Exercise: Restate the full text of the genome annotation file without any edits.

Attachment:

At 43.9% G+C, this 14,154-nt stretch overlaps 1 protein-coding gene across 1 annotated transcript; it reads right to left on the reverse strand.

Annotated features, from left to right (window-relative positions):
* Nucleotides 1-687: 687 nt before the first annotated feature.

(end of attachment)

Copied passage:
At 43.9% G+C, this 14,154-nt stretch overlaps 1 protein-coding gene across 1 annotated transcript; it reads right to left on the reverse strand.

Annotated features, from left to right (window-relative positions):
* Nucleotides 1-687: 687 nt before the first annotated feature.